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Why Trump and Republicans Are Plotting to Undermine Democracy

Intelligencer logo Intelligencer 11/10/2020 Jonathan Chait
Ty O’Neil/SOPA Images/LightRocket via Getty Images © Ty O’Neil/SOPA Images/LightRocket via Getty Images Ty O’Neil/SOPA Images/LightRocket via Getty Images

In the late 1990s, I was sitting in an off-the-record lunch with a very high-ranking member of the Republican Party’s congressional leadership. The purpose of these meetings was to give journalists a chance to hear the candid views of influential people, peeling back the spin and polish of their public talking points. Sometimes the guests presented themselves as more sane than they appeared on television. Other times, they revealed themselves to be even crazier. This was one of the latter occasions.

One of our writers asked the guest a question premised on the most recent election results. Bill Clinton had beaten Bob Dole by more than 8 million votes. But the guest rejected the premise of the question. He insisted that Clinton’s margin reflected mass-scale voter fraud, and the true intentions of the voting public could never be known.

If you want to understand why nearly the entire Republican Party is standing by Donald Trump’s deranged claims that Joe Biden stole the election, this belief is a good place to begin. The party is playing the same extraordinarily dangerous game it has played with Trump since he emerged onto the national stage: placating his bizarre lies in hopes they can be turned to their own benefit. They don’t expect Trump’s legal challenges to produce a victory. They do, however, sympathize with his position and believe they have every right to exploit it.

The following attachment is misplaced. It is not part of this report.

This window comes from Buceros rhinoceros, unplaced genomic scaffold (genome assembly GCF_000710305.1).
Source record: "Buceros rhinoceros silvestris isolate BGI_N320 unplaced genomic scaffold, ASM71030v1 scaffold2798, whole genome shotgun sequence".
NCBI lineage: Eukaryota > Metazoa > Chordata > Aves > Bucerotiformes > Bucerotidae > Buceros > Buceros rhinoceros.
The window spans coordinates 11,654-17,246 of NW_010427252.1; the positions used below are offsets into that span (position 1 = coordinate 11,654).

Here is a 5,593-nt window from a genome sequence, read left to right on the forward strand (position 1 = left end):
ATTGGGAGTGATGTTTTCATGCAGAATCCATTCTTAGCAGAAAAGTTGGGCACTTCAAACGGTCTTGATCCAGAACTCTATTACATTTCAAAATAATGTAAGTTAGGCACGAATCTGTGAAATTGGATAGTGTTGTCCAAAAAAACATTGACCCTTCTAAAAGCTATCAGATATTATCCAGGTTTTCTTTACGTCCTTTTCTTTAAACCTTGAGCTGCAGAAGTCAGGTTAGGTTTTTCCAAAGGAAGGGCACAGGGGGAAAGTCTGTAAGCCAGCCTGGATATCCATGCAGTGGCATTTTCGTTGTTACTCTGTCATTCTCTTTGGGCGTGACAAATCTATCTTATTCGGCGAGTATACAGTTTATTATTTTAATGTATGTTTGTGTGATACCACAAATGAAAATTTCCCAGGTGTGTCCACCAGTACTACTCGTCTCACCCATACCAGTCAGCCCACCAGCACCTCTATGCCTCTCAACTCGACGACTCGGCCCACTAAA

Republicans Think Democrats Always Cheat

The Republican strategy has several sources of motivation, but the most important is a widely shared belief that Democrats in large cities — i.e., racial minorities — engage in systematic vote fraud, election after election. “We win because of our ideas, we lose elections because they cheat us,” insisted Senator Lindsey Graham on Fox News last night. The Bush administration pursued phantasmal vote fraud allegations, firing prosecutors for failing to uncover evidence of the schemes Republicans insisted were happening under their noses. In 2008, even a Republican as civic-minded as John McCain accused ACORN, a voter-registration group, of “maybe perpetrating one of the greatest frauds in voter history in this country, maybe destroying the fabric of democracy.”

The persistent failure to produce evidence of mass-scale vote fraud has not discouraged Republicans from believing in its existence. The failure to expose it merely proves how well-hidden the conspiracy is. Republicans may despair of their chances of proving Trump’s vote-fraud charges in open court, but many of them believe his wild lies reflect a deeper truth.

Republicans Blame Democrats for Trump’s Scandals

Second, they believe Trump’s refusal to accept the election results is fair play because Democrats did it to him. “Let’s not have any lectures about how the president should immediately, cheerfully accept preliminary election results from the same characters who just spent four years refusing to accept the validity of the last election,” proclaimed Senate Majority Leader Mitch McConnell.

What on earth is McConnell talking about? Hillary Clinton, after all, graciously accepted the results of the election the morning after, once her razor-thin defeat had become clear. McConnell obviously does not have the election result itself in mind. Instead he seems to be referring to the broader pattern of resistance to Trump during his term.

Republicans blame the four-year stream of misconduct and outright criminality not on Trump but on the reporters and investigators who uncovered it. Trump faced “a political insurgency that refused in practice, if not in formal fact, to accept the outcome of an election its candidate had lost,” Wall Street Journal columnist and recent editor Gerard Baker rants in his column today. “The members of this resistance spent four years using every lever at their disposal—bureaucracy, law enforcement, Congress, news media—to thwart, disrupt and try to bring down the duly elected president.”

Clinton may have technically accepted the election result very quickly, and the Obama administration may have technically offered full cooperation with the transition. But in reality, Trump’s opponents proceeded to expose massive corruption and wrongdoing — and the blame for this rests not on Trump but on them.